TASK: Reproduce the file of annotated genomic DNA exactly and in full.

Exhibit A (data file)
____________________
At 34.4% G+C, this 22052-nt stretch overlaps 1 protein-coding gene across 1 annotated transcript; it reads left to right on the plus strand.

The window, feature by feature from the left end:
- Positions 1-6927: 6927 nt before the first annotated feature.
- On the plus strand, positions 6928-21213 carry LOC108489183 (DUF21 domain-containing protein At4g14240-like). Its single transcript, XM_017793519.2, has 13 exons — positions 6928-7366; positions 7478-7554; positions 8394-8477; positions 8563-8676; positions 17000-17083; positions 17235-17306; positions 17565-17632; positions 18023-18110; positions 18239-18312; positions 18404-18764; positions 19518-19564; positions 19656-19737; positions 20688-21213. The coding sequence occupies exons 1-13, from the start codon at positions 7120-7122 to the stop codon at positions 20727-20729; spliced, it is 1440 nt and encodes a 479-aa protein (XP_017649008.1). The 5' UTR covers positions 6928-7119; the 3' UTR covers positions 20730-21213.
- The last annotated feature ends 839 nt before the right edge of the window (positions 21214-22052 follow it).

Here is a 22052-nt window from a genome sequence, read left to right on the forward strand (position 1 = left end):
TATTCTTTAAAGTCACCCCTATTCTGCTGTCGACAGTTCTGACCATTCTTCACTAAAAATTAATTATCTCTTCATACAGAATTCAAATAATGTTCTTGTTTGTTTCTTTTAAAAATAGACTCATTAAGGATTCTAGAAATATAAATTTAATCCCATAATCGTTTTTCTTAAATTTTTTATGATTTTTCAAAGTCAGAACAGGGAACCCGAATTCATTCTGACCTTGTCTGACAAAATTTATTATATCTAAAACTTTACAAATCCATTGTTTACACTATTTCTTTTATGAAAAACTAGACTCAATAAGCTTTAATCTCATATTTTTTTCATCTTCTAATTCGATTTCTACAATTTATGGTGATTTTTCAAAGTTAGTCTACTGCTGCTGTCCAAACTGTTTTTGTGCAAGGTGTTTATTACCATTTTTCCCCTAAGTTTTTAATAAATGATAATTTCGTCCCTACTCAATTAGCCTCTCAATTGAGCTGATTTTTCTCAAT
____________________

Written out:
At 34.4% G+C, this 22052-nt stretch overlaps 1 protein-coding gene across 1 annotated transcript; it reads left to right on the plus strand.

The window, feature by feature from the left end:
- Positions 1-6927: 6927 nt before the first annotated feature.
- On the plus strand, positions 6928-21213 carry LOC108489183 (DUF21 domain-containing protein At4g14240-like). Its single transcript, XM_017793519.2, has 13 exons — positions 6928-7366; positions 7478-7554; positions 8394-8477; positions 8563-8676; positions 17000-17083; positions 17235-17306; positions 17565-17632; positions 18023-18110; positions 18239-18312; positions 18404-18764; positions 19518-19564; positions 19656-19737; positions 20688-21213. The coding sequence occupies exons 1-13, from the start codon at positions 7120-7122 to the stop codon at positions 20727-20729; spliced, it is 1440 nt and encodes a 479-aa protein (XP_017649008.1). The 5' UTR covers positions 6928-7119; the 3' UTR covers positions 20730-21213.
- The last annotated feature ends 839 nt before the right edge of the window (positions 21214-22052 follow it).

Here is a 22052-nt window from a genome sequence, read left to right on the forward strand (position 1 = left end):
TATTCTTTAAAGTCACCCCTATTCTGCTGTCGACAGTTCTGACCATTCTTCACTAAAAATTAATTATCTCTTCATACAGAATTCAAATAATGTTCTTGTTTGTTTCTTTTAAAAATAGACTCATTAAGGATTCTAGAAATATAAATTTAATCCCATAATCGTTTTTCTTAAATTTTTTATGATTTTTCAAAGTCAGAACAGGGAACCCGAATTCATTCTGACCTTGTCTGACAAAATTTATTATATCTAAAACTTTACAAATCCATTGTTTACACTATTTCTTTTATGAAAAACTAGACTCAATAAGCTTTAATCTCATATTTTTTTCATCTTCTAATTCGATTTCTACAATTTATGGTGATTTTTCAAAGTTAGTCTACTGCTGCTGTCCAAACTGTTTTTGTGCAAGGTGTTTATTACCATTTTTCCCCTAAGTTTTTAATAAATGATAATTTCGTCCCTACTCAATTAGCCTCTCAATTGAGCTGATTTTTCTCAAT